Won’t the prescriptive Norms in sociocracy and the Constitution in Holacracy impose the rule of law, which will quickly devolve into the rule of lawyers? The more arcane and opaque the law is, the more tyrannical that law becomes.
My response to this requires a distinction between laws and policies. Laws and policies are the same in that both govern future actions and decisions. Laws are made by governments to govern the actions of citizens of countries or parts of countries—cities, states, etc. They are enforced by various branches of the government—agencies, courts, etc.
Policies are made by organizations to govern their own internal decision-making and operations. It is up to the organization and its members to enforce them. Unless the law specifically states otherwise, an organization’s policies must be within the requirements of the law.
A citizen can sue a government over unjust laws, or sue an organization over policies that are not in accordance with the law, but cannot sue an organization for not following its own internal policies as long as those policies are within the law.
The laws that lawyers’ address, are arbitrary and obscure. They are not necessarily based on what works and not regularly reviewed. Old laws, even 10 years old, can be based on out-dated conditions and don’t make sense, but they are still enforceable. For various reasons, they may not have made sense when they were adopted, or they made sense for one particular group but are applied universally.
The aim of a law is not always clear, and if not, the test is whether the law is still in force, not whether it has a purpose or achieves an aim .
Sociocracy & Holacracy: Testing What Works
The question about laws and lawyers was asked in the context of a comparison between sociocracy and Holacracy and the enforcement of their “laws.” This is where we get into the weeds.
The major influences on the sociocratic Norms are from engineering and physics, cybernetics, and mysticism. (Quaker faith on sitting together to reach consent). The major influences on Holacracy are sociocracy, computer software design, and mysticism. (Ken Wilber on ego vs higher purpose).
All the respective languages and applications—electrical engineering, computer software design, cybernetics, and mysticism— are based on testable processes. They change when new information is available. Sociocracy and Holacracy use these languages to define the processes used to achieve aims or purposes. Both have an easy test—if a practice isn’t working, the process either wasn’t understood or is being applied incorrectly.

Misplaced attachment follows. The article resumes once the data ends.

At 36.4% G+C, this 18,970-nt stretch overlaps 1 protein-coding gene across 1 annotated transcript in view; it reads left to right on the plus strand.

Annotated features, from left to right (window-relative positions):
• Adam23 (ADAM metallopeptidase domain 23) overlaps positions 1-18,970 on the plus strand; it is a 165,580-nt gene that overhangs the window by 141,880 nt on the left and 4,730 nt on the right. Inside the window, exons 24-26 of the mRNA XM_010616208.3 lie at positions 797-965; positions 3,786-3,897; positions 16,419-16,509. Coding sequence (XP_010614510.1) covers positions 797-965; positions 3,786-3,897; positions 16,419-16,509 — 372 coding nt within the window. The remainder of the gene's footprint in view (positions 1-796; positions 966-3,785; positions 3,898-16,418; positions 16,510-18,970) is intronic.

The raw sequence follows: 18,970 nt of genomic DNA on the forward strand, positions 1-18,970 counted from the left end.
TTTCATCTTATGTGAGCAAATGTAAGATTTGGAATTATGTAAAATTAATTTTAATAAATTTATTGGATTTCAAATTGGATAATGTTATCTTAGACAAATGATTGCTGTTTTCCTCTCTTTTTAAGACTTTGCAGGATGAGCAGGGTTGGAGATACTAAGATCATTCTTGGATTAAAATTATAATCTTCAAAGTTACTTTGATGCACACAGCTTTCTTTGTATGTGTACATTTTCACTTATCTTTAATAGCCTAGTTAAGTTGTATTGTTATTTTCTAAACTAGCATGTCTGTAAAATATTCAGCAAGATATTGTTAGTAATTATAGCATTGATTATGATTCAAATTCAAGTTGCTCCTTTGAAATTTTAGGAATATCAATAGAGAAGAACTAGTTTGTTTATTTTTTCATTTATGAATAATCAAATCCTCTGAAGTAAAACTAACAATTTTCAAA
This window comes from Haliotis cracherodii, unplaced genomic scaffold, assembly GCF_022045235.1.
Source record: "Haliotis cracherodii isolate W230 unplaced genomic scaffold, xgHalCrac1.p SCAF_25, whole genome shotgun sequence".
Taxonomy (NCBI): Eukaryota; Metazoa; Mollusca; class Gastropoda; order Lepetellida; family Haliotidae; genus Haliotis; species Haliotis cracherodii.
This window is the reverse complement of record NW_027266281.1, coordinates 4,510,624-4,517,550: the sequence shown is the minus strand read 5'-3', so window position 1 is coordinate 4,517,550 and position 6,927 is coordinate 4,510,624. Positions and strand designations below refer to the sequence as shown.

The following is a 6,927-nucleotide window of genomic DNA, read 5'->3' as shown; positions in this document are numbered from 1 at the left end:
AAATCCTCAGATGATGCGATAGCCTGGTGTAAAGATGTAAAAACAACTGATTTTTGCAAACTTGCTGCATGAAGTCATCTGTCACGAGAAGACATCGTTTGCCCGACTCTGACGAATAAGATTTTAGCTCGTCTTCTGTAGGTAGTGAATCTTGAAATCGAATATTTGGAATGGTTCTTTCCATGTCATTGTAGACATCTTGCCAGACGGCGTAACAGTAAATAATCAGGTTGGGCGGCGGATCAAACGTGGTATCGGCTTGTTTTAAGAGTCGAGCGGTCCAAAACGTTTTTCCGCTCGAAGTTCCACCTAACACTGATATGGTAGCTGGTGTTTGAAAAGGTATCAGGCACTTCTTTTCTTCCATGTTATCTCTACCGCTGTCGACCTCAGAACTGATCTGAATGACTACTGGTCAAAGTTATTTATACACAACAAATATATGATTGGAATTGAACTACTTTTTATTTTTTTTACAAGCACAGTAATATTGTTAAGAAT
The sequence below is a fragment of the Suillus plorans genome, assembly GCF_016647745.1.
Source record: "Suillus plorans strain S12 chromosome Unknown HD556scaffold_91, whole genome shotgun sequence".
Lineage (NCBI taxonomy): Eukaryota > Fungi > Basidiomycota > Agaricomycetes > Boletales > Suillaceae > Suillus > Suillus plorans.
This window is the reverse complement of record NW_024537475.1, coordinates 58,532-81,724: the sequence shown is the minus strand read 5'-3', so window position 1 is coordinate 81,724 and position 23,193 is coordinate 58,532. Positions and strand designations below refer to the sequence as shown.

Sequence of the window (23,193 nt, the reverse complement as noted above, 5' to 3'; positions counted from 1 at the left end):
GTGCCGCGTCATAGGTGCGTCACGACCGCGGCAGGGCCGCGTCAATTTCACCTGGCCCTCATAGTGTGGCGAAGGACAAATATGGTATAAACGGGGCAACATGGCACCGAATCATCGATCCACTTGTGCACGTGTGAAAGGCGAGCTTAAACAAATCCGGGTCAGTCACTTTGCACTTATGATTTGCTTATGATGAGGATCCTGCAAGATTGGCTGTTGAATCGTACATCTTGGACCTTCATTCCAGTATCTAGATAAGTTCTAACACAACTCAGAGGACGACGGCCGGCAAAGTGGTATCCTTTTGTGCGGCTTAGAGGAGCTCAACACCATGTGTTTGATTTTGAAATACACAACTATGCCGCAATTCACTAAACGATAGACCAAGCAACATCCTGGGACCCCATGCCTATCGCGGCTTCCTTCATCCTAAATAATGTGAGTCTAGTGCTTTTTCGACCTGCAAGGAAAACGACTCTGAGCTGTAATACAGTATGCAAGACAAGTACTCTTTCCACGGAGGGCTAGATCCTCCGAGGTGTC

Making Laws and Policies
The international sociocratic center has a process for certifying individuals and organizations but has no control over the use of the word sociocracy. The principles of the sociocratic circle-organization method have been adapted and modified in many ways in organizations that call themselves sociocratic. And are also used pristinely in organizations that don’t call themselves sociocratic. They are used by many management consultants who may call it by other names. As long as they do not imply that they are certified by the international organization, they are functioning lawfully.
It is not the same for the word Holacracy. Holacracy also has a certification program, but it is also a registered trademark. Individuals and organizations have to be certified or given approval to say they use Holacracy. Since trademarking is a law, the use of Holacracy without permission can bring in the lawyers and the case taken to court. The test is whether permission was given, not whether an organization is properly following the constitution. Here we are back to laws, lawyers, and judges. It is a violations of the law or isn’t it? Did the use happen or not? The question is not “did the use achieve a positive result?”
Some have suggested that this is the reason the Holacracy Constitution is so dense and written in legalese—so it can be used in litigation. Certainly a lawyer was involved because the language had to have been studied for years to be used so obscurely. An easier basis for legal action, however, is simply the use of the word in any way that might confuse Holacracy with other methods of governance or imply connections without permission.
The Tyranny of Laws
Only certification and trademarking are protected by law. Then disputes can be argued in court and the government enforce the decision. Lawyers will make the arguments.
When the aim is to govern organizations that are effective and harmonious, the law has no place, but policies do. Policies are agreements within organizations. Members of organizations work more effectively and harmoniously if they have expectations that are shared and understood, and based on what works to help them work effectively. Effectiveness and harmony require resilience, the ability to adapt to new situations, and full control over self-organization.
I think no one will argue that neither laws nor lawyers encourage self-organization.
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